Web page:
For Your Consideration
A new Federal Reserve report looks at the impact of student loan debt on adult home ownership and the rural brain drain. While the impact on home ownership has been studied and documented, I have not seen any other studies documenting the impact of student loan debt on rural brain drain (feel free to reply to this email if you know of any). The report looks at the relationship between millennial student loan debt and where they choose to live after entering repayment. They have three main findings:
- Those with student loan debt are less likely to stay in rural areas than those without it.
- Those with the most amount of debt (in the highest quartile of outstanding student loan balances) are the most likely to leave rural areas.
- Those with student loans who move from rural to urban areas fare better on several measures, including student loan delinquency rates and balance reduction.
This may seem obvious — there are more and better paying jobs in most urban areas than rural areas. Yet, people often cite the higher cost of living as something that can cancel out the benefit of higher paying jobs. This report shows people are doing better in urban areas in spite of higher costs of living. As rural counties grapple with declining populations, they might think about following the example of states like Maine that offer student loan help to people who live and work in the state.
The Next Evolution
North Carolina saw higher voter turnout in the 2018 midterm election compared to the 2014 midterm election in all but 3 counties — Halifax, Jones, and Pamlico. The majority of midterm voters voted during the early voting period (51.3%) as compared to in-person (43.6%). The number of voters of every race and ethnicity increased in 2018 compared to 2014. While youth voters still had a lower turnout rate than older voters, they had the highest increase in voter turnout rate as compared to 2014: the voter turnout rate of 18 to 25-year-olds increased 11 points while the rate for 25 to 40-year-olds increased by 10 points.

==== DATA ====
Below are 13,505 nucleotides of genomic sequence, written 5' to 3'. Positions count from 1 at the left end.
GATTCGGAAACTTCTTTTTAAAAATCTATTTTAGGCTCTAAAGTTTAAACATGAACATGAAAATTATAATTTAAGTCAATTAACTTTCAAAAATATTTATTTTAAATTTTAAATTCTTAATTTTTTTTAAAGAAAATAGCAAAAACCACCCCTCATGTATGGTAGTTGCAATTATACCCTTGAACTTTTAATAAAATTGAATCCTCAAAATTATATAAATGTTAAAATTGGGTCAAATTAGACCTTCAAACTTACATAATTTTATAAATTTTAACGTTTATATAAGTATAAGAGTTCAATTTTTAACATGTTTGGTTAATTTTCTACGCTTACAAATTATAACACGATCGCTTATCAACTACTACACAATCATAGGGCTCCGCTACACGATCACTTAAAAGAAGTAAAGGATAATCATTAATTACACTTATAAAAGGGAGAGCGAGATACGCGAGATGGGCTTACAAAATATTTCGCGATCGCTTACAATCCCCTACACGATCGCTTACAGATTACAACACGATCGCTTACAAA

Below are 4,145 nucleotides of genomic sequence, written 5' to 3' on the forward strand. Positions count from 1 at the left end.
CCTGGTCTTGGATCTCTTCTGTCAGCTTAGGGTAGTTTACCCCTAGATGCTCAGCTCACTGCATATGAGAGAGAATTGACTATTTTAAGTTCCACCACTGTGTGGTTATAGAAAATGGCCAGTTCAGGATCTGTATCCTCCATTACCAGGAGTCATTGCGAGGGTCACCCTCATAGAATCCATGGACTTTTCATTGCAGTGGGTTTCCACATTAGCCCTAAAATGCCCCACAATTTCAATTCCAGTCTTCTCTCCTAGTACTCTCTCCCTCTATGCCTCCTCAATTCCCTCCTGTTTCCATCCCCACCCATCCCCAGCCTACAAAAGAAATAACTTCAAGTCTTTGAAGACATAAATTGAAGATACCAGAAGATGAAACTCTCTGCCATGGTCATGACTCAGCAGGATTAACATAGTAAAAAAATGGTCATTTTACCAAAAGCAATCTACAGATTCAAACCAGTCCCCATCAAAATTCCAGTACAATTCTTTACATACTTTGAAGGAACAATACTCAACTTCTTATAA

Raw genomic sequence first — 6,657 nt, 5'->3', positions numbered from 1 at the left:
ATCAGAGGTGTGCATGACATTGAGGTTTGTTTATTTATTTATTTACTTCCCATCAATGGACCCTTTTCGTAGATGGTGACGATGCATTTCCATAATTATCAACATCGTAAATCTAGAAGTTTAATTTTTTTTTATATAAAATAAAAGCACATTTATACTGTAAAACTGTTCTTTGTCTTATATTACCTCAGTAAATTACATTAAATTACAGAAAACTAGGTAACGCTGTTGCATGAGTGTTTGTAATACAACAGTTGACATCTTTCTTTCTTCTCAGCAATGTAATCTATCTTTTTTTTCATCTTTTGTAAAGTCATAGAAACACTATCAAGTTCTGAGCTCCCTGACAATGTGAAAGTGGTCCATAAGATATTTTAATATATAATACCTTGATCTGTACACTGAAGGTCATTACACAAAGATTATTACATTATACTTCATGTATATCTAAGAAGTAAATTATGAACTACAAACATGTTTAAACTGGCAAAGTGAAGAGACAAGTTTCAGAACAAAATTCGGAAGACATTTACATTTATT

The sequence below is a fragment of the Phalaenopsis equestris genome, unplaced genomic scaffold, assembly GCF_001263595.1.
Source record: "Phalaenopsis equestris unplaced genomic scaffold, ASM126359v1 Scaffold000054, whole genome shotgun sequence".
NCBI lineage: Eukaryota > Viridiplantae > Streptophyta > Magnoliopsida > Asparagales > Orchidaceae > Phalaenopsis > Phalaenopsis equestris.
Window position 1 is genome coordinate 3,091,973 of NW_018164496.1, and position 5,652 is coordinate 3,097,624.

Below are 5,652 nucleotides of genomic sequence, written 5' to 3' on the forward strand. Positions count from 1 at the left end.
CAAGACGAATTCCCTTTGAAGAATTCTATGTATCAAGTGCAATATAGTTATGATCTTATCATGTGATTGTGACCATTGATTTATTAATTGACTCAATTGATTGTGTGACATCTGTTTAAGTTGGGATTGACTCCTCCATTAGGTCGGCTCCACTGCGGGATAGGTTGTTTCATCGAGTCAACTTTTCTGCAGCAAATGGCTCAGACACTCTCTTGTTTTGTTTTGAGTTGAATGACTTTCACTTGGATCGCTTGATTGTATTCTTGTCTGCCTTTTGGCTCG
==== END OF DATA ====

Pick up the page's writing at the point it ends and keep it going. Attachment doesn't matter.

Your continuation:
Learn more about voter turnout in the 2018 midterm election in this new report from Democracy NC.
A New Slant
A new report calls into question the way we measure higher education’s impact on economic mobility. Researchers from Stanford and the University of Virginia examine how the standard practice of looking at the share of students who receive Pell grants can actually reward some colleges that aren’t doing a good job serving their lower income students and punish those actually doing a better job. The issue lies in the income differences between different state populations.
States with relatively higher income populations like Connecticut have a smaller pool of lower income students among possible applicants while states with lower incomes like Maine have a larger pool. Looking at the share of students receiving Pell grants at an institution does not take into account the difference in these initial pools. The researchers propose an alternative way of measuring how colleges provide access to low income students. Read a summary in this EducationNext article.
Need to Know: Announcing the People’s Session
Lots of folks come to Raleigh when the legislature is in session with an agenda. Legislators. Lobbyists. Advocacy groups. We want to understand your agenda for education in North Carolina. The issues that keep you up at night. Issues that leave you everything from angry to hopeful. We believe the future doesn’t just happen to us. We believe your voice can shape the direction of our state. Join us.
What we're reading
Reach NC Voices: Our toolkit and playbook for listening, connecting, and engaging audiencesRead this piece from my colleague Nation Hahn introducing our Reach NC Voices playbook. The playbook tells the story of Reach and outlines how we put the public back in public policy. ... Read the rest
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